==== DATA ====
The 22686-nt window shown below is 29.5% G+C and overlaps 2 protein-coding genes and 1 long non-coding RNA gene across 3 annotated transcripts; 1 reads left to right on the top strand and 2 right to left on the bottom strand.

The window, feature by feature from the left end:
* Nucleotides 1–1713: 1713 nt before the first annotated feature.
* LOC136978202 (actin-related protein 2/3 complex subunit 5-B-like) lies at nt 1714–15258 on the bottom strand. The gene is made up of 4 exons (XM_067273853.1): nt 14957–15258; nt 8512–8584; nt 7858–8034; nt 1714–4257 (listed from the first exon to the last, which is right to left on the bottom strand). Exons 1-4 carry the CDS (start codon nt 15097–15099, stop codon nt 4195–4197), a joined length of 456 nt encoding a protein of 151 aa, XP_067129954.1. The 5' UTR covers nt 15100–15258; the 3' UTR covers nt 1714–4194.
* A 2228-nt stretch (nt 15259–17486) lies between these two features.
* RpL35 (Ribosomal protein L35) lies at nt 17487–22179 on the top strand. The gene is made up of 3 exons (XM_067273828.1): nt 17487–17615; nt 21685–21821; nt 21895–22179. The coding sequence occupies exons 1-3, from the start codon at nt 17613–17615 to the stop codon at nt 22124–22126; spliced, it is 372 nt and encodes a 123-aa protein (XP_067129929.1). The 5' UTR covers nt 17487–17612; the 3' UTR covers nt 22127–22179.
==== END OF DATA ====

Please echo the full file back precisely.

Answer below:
The 22686-nt window shown below is 29.5% G+C and overlaps 2 protein-coding genes and 1 long non-coding RNA gene across 3 annotated transcripts; 1 reads left to right on the top strand and 2 right to left on the bottom strand.

The window, feature by feature from the left end:
* Nucleotides 1–1713: 1713 nt before the first annotated feature.
* LOC136978202 (actin-related protein 2/3 complex subunit 5-B-like) lies at nt 1714–15258 on the bottom strand. The gene is made up of 4 exons (XM_067273853.1): nt 14957–15258; nt 8512–8584; nt 7858–8034; nt 1714–4257 (listed from the first exon to the last, which is right to left on the bottom strand). Exons 1-4 carry the CDS (start codon nt 15097–15099, stop codon nt 4195–4197), a joined length of 456 nt encoding a protein of 151 aa, XP_067129954.1. The 5' UTR covers nt 15100–15258; the 3' UTR covers nt 1714–4194.
* A 2228-nt stretch (nt 15259–17486) lies between these two features.
* RpL35 (Ribosomal protein L35) lies at nt 17487–22179 on the top strand. The gene is made up of 3 exons (XM_067273828.1): nt 17487–17615; nt 21685–21821; nt 21895–22179. The coding sequence occupies exons 1-3, from the start codon at nt 17613–17615 to the stop codon at nt 22124–22126; spliced, it is 372 nt and encodes a 123-aa protein (XP_067129929.1). The 5' UTR covers nt 17487–17612; the 3' UTR covers nt 22127–22179.